Over the years, Microsoft has often been criticized for being arrogant. Extremely arrogant in declaring itself the best software, the best operating system, the best blah, blah.,blah!! Did being arrogant work? YES, to a degree, but reality was Microsoft was the best at aligning with PC manufactures, resellers, and branding itself in the eyes of businesses and consumers.
Examples of Microsoft’s arrogance are plentiful.
- In 2001, Microsoft executives launched an all-out propaganda war against open-source software, while a few years later embraced open-source when it saw the threat to its core revenue streams.
- In 2002, during the anti-trust trials, one of the states attorneys’ lawyer Steven Kuney claimed Microsoft’s arrogance was so outrageous, that they “Somehow they know better than anybody else what is good for the PC ecosystem.”
- In 2005, Microsoft brought in Arthur Sorkin, a scientist for an interview, and instead of discussing the organization and the value of working for Microsoft, they gave him a “pop-quiz”. “It displayed a certain degree of arrogance and presumption,” Sorkin said.”
So why bring this up, and how does Google play into this? Google, like Microsoft was in the past is now heralded as the “golden child” of innovation and technology. They are constantly working on re-inventing themselves, and becoming even more integral into people’s lives.
People like the underdog, people root for the underdog, yet once the underdog becomes ungrateful, arrogant, and Machiavellian, you inevitably “lose” the people.
Over the past few months, Google has carefully protected their brand, and avoided becoming arrogant in the consumer’s eyes. A few days ago, I read one of the most blatant examples of arrogance I have seen in some time:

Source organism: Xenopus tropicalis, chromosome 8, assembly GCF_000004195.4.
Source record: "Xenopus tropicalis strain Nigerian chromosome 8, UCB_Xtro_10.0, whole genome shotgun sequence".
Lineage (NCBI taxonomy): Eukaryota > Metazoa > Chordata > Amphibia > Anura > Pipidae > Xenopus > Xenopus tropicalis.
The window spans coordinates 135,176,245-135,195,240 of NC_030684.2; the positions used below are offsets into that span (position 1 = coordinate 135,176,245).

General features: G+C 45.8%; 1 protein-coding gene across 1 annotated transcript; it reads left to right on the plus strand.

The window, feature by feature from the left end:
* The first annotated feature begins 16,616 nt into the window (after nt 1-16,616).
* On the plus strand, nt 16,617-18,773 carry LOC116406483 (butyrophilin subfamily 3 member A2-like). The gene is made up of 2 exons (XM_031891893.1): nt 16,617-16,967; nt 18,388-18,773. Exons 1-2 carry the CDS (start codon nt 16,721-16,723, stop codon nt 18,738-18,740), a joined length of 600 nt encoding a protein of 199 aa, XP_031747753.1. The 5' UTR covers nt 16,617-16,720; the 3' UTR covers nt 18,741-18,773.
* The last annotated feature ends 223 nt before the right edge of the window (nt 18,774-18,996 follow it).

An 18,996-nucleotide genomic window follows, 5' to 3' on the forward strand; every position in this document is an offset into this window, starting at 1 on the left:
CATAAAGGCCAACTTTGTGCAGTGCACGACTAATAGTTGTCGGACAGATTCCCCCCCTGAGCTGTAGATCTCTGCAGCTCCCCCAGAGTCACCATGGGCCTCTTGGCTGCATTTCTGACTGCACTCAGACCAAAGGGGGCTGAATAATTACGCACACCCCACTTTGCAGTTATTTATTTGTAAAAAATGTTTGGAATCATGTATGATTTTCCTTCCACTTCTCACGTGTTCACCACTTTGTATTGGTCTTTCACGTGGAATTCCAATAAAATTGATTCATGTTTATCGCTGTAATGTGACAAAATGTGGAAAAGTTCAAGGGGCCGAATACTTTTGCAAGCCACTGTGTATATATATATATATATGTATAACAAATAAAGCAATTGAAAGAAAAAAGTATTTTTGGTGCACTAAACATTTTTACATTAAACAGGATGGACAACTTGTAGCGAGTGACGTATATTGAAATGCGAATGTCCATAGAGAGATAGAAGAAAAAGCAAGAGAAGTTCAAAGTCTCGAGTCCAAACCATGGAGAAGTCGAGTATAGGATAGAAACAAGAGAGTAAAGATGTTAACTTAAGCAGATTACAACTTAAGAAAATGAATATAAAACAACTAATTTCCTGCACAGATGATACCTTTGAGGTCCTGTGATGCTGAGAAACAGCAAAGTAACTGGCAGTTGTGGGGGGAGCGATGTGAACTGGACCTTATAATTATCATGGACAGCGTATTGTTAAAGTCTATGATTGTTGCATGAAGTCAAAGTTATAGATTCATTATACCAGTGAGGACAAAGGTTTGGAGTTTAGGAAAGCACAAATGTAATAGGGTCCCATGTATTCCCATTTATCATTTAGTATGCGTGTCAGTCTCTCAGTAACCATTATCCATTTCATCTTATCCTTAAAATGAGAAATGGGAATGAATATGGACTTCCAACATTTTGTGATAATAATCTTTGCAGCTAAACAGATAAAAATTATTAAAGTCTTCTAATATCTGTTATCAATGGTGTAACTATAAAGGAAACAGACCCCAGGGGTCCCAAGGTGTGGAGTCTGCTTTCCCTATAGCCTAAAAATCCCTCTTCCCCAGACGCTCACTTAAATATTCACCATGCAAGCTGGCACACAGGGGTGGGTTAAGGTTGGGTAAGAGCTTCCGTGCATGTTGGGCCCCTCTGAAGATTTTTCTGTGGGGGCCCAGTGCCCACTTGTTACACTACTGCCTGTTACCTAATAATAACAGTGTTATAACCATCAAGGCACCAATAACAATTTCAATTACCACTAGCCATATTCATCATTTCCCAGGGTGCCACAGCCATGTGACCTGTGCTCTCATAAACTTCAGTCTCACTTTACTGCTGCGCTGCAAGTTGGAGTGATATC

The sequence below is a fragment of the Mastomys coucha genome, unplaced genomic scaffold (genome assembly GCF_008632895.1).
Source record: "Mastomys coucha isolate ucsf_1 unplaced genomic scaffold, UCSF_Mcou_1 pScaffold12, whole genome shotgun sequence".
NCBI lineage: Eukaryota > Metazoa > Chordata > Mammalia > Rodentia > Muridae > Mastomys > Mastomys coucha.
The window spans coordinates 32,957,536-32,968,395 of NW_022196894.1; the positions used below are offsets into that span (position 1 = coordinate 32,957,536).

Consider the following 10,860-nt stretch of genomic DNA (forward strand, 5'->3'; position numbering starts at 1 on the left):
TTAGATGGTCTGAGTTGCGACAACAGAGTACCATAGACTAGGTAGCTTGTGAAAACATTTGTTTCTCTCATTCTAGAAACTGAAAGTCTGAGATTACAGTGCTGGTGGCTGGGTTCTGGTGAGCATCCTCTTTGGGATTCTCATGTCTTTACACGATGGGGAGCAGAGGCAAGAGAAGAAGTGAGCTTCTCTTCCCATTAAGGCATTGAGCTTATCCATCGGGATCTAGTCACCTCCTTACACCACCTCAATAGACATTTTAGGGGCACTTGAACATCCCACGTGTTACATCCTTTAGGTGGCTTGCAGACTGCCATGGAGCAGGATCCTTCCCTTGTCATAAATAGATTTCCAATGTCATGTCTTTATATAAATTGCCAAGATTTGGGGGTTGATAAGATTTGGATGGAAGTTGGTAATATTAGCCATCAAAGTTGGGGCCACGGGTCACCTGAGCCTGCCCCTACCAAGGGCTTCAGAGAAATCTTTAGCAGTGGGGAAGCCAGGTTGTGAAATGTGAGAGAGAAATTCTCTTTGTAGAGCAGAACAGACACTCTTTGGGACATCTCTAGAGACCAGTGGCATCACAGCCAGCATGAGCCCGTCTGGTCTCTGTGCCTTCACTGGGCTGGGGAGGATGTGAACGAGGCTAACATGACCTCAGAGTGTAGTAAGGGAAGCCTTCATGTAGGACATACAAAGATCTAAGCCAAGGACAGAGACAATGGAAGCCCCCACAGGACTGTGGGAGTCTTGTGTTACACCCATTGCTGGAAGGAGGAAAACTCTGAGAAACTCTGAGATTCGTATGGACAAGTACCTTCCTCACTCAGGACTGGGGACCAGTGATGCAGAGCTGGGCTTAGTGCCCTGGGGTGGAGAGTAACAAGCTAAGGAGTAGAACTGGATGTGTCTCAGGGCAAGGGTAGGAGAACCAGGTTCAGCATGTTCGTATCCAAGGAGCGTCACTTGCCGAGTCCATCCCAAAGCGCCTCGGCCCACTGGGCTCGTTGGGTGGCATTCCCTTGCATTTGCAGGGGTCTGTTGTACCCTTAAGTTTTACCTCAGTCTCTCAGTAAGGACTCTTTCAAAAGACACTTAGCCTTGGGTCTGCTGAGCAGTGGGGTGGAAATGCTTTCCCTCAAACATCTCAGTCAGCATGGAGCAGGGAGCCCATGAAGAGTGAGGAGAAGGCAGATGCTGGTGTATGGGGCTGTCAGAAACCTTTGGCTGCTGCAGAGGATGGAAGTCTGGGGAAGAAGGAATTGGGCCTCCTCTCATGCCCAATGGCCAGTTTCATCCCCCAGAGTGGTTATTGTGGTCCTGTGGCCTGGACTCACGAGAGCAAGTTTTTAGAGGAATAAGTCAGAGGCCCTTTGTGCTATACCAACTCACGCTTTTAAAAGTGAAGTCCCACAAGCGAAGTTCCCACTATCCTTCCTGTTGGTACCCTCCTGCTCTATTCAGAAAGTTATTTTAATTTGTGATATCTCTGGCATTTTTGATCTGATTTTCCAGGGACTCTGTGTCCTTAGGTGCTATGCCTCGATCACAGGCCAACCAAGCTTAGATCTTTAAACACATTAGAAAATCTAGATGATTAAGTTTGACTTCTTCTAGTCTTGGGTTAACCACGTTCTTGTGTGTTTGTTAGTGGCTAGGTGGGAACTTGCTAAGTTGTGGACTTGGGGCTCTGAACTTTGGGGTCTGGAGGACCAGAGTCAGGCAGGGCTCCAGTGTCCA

Google’s Andy Rubin has essentially declared that “Android is the last platform for smartphones that the world needs.” In an interview with PC Magazine, the Google VP of Engineering was asked what he thought of Microsoft’s new platform.
‘I think the screen shots I’ve seen are interesting, but look, the world doesn’t need another platform. Android is free and open; I think the only reason you create another platform is for political reasons. Why doesn’t the whole world run with [Android]? They don’t like the people who developed, or “not invented here,” but [Android] is a successful, complete, vertically integrated free platform.”
WOW!!!!…what arrogance, how foolish is that statement to make? Google has a commanding lead in so many technologies, is making great strides to bring collaboration to the masses both consumer and enterprise, yet they are falling into the Microsoft Arrogance Trap. Google’s dominance has already started to earn it some powerful opposition by certain governments, and secondary companies, but why help the critics?
Google found fame and fortune for having great technology, and for being the “Anti-Microsoft”. Why spoil that with arrogance? I think all companies need to think carefully about how they are perceived by the public as we have seen today’s darlings are tomorrow’s oppressors.
My advice to Google, should they listen to me is: “Be Humble, Be the Underdog”
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